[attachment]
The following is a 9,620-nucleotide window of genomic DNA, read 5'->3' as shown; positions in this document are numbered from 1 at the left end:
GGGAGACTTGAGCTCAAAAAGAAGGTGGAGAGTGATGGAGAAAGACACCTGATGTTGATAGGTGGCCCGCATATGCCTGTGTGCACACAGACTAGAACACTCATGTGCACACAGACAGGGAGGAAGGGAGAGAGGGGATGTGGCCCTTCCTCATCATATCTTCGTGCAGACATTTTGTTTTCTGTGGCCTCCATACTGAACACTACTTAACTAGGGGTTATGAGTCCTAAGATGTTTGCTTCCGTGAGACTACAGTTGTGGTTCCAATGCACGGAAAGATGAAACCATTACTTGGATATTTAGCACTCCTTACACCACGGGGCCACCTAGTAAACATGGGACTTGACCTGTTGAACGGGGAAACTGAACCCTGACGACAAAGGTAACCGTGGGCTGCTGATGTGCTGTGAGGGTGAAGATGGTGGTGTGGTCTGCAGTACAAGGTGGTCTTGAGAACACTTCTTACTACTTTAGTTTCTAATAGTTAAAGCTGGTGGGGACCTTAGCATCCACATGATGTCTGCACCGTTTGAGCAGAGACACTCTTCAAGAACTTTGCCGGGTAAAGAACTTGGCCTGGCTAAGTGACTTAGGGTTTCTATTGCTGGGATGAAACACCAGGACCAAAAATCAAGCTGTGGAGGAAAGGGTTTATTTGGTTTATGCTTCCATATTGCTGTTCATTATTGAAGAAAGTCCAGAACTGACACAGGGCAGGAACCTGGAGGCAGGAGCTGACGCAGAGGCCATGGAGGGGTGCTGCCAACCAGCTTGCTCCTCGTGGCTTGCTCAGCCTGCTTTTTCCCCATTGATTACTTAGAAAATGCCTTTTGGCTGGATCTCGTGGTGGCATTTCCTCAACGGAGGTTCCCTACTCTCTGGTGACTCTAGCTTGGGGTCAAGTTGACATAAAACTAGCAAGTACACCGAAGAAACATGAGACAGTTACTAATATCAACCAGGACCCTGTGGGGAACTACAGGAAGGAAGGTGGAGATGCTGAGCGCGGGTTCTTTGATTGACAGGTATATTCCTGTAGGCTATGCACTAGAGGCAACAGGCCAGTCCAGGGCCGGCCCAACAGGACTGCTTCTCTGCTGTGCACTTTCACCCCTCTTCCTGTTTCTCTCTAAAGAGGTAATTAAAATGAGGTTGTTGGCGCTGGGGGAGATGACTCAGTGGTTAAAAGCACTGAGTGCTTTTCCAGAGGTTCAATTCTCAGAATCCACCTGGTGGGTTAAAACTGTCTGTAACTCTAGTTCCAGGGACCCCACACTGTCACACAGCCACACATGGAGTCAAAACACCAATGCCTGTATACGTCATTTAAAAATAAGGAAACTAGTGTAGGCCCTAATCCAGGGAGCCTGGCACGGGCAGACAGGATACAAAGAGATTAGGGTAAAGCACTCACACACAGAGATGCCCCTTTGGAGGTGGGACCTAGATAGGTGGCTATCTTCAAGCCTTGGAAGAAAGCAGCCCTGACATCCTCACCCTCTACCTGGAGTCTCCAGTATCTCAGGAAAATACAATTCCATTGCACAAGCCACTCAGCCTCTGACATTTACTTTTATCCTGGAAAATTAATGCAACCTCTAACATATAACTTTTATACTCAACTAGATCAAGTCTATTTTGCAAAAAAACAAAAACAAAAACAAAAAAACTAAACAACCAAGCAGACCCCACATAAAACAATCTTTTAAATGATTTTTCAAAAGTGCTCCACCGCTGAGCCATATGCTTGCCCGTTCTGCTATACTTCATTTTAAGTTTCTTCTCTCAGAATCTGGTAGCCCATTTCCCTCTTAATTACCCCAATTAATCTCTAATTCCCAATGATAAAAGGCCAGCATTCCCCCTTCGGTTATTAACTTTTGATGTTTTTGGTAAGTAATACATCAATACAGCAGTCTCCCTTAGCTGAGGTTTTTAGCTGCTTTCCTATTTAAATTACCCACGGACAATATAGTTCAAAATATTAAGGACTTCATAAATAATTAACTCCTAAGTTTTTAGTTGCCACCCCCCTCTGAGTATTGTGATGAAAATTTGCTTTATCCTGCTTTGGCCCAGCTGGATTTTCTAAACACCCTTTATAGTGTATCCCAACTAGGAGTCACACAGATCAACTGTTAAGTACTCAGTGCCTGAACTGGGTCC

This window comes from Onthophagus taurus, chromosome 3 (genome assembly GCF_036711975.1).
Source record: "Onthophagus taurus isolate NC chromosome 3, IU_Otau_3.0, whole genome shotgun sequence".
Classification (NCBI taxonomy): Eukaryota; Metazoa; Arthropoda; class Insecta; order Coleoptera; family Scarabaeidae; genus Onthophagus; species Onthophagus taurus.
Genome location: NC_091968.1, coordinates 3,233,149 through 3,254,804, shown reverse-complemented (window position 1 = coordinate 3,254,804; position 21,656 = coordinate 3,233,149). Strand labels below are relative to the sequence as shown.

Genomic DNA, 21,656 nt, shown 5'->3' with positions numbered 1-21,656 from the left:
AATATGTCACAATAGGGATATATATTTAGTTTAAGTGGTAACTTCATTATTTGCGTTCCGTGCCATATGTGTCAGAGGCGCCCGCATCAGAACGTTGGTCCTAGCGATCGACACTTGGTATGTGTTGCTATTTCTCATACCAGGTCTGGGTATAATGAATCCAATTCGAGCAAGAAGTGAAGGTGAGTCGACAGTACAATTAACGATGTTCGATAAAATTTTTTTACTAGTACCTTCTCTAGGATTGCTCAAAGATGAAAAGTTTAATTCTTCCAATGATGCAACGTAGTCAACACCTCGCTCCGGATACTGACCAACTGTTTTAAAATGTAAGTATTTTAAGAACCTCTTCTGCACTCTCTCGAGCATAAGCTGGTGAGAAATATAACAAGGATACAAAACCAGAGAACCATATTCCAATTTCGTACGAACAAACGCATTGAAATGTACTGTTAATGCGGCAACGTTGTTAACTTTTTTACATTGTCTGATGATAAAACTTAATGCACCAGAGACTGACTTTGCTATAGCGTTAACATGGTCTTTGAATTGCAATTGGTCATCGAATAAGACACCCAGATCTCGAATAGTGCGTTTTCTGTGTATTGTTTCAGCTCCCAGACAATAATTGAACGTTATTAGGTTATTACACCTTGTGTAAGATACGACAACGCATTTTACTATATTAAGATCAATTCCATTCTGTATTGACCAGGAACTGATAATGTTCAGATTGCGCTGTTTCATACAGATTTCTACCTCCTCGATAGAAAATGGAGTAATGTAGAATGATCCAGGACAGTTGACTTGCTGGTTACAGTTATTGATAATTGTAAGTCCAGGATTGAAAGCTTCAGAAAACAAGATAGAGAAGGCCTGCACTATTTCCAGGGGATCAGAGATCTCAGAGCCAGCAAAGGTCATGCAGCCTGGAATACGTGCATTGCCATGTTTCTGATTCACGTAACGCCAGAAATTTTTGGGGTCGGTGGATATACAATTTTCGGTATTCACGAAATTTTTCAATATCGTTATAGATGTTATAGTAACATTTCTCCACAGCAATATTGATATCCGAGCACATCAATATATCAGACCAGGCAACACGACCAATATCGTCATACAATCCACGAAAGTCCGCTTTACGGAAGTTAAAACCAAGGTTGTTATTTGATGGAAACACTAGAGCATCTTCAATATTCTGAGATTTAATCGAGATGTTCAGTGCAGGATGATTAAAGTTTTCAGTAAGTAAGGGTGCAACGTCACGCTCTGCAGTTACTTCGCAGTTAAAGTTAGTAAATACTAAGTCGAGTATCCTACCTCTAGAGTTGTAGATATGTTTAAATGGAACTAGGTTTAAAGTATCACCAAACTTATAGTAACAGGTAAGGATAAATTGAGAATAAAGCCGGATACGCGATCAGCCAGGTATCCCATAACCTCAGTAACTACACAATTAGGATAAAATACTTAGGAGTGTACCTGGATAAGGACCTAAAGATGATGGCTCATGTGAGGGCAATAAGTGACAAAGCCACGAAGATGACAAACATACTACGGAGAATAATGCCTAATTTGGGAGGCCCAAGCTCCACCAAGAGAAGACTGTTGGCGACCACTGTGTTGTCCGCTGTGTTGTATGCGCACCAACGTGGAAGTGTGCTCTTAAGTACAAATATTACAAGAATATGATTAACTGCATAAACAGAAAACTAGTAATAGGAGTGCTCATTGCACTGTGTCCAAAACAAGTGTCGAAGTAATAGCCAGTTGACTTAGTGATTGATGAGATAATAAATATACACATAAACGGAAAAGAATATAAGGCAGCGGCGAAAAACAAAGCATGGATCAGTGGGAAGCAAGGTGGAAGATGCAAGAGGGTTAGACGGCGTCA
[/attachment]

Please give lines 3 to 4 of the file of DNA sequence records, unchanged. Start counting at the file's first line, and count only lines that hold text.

This window comes from Onthophagus taurus, chromosome 3 (genome assembly GCF_036711975.1).
Source record: "Onthophagus taurus isolate NC chromosome 3, IU_Otau_3.0, whole genome shotgun sequence".